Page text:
Is the Glass Ceiling Half Empty or Half Full?

When we look at women’s power in the workforce, whether running their own businesses or working as executives or on boards in the corporate world and academia, we can view the situation as negative or positive depending on our focus.

Obviously, women are still underpaid and vastly underrepresented in positions of power, although this is changing (glacially). Silicon Valley just added another woman to its top executive list, with Marissa Mayer as the new CEO of Yahoo (joining Meg Whitman of Hewlett-Packard, Virginia Rometty of IBM, and Sheryl Sandberg of Facebook).

Yet the fact that this is news only shows how far we have to go.

Another positive development is the recent rather dramatic shift in employment among women and men over 55. According to a study by Challenger, Gray & Christmas, reported in Fortune, people over 55 have been awarded nearly 70% of the jobs created in the United States since 2010. Companies are looking for managers and professionals in particular who have the experience and demonstrated ability to weather storms like the economic chaos of recent years.

Many more women are bypassing the entire question of whether the glass is half empty or half full by starting their own firms. As I’ve written about before (e.g., “How Being Successful Can Save the Planet”), women-owned businesses are growing at an ever-increasing rate. The recent State of Women-Owned Businesses Report cites an amazing 54% growth rate in the past 15 years! This translates to annual revenue of $1.3 trillion dollars.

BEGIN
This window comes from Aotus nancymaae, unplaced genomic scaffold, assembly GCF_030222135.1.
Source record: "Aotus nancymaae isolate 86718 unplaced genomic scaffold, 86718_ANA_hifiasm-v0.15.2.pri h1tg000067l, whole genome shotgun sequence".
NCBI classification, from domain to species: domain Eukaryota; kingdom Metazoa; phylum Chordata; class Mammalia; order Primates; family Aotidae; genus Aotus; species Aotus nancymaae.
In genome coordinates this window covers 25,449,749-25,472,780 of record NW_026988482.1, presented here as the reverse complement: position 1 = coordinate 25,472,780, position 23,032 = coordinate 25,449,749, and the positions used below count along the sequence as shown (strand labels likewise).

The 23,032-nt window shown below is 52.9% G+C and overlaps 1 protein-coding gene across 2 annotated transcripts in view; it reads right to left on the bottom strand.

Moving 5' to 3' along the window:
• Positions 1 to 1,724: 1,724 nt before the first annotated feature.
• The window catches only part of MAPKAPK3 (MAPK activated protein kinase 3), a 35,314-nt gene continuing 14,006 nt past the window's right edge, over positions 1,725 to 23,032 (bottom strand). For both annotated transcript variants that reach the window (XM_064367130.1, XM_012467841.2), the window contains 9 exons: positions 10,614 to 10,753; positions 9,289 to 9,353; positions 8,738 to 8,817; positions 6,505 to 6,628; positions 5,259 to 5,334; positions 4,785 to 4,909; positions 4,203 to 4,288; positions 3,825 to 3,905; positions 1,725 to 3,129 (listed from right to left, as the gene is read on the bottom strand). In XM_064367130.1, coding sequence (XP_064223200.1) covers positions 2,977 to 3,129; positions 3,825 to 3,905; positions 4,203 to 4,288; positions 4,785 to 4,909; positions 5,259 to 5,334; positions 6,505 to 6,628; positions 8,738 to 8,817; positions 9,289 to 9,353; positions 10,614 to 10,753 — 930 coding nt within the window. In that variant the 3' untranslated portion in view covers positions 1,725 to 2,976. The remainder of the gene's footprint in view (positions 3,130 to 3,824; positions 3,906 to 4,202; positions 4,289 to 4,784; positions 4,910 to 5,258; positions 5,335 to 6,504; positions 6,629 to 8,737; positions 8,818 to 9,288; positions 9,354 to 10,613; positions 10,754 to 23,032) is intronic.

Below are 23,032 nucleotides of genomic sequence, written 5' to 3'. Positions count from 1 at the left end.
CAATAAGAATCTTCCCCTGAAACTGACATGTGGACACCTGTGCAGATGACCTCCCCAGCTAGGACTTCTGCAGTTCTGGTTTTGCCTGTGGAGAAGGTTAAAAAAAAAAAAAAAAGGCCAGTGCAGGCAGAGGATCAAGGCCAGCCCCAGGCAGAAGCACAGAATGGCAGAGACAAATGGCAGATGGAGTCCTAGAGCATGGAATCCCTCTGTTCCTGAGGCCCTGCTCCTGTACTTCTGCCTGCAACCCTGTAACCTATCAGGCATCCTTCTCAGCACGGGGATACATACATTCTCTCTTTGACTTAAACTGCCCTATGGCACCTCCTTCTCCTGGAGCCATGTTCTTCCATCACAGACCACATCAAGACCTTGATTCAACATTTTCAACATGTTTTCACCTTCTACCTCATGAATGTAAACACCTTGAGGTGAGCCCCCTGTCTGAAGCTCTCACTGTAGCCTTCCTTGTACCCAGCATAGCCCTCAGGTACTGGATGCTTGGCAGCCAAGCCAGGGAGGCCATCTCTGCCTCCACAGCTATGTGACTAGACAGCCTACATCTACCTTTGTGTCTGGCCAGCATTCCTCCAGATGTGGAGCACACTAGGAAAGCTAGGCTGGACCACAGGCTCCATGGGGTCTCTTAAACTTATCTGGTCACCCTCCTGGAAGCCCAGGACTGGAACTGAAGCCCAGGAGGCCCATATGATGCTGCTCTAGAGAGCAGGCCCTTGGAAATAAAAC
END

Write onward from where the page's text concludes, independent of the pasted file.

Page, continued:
Add this to the spending power of women, especially women over 50, and one thing is clear—one glass isn’t even close to big enough for the tidal wave of women who will lead the way into the future for all of us.

What can we do to move these trends along even faster? Here are just a few ideas:

  • Coach and mentor women to step up and out as visionaries, creating opportunities that match their gifts with what the world needs now
  • Support funding efforts (including grassroots organizations like that bring women’s visionary ideas into fruition.
  • Build more and strengthen existing networks of women, online and off, connecting professionals, executives, business owners, and visionaries-in-the-making of all generations.
  • Recognize (and spread the word about) the measurable impact on all of us of helping women in particular to create money-making futures that matter (as detailed, again, in “How Being Successful Can Save the Planet”).

What are your ideas for supporting each other in bringing our visions to the world?

Image credit: Photograph by Cali4beach


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Karen Sands, MCC, BCC